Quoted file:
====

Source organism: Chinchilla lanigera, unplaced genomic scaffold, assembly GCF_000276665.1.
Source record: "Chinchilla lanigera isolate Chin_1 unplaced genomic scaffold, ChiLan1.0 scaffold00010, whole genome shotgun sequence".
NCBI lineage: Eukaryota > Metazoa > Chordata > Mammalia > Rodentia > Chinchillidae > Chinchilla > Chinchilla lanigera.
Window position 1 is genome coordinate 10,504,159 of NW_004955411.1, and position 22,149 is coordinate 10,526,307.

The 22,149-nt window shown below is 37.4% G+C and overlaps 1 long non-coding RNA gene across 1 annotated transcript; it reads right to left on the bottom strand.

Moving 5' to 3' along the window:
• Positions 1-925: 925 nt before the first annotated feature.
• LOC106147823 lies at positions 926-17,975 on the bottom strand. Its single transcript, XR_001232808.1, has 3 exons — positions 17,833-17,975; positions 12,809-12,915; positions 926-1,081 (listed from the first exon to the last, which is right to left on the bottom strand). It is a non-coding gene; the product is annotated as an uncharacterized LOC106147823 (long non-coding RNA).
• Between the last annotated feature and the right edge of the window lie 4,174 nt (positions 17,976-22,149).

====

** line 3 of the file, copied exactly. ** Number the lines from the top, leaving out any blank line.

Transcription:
NCBI lineage: Eukaryota > Metazoa > Chordata > Mammalia > Rodentia > Chinchillidae > Chinchilla > Chinchilla lanigera.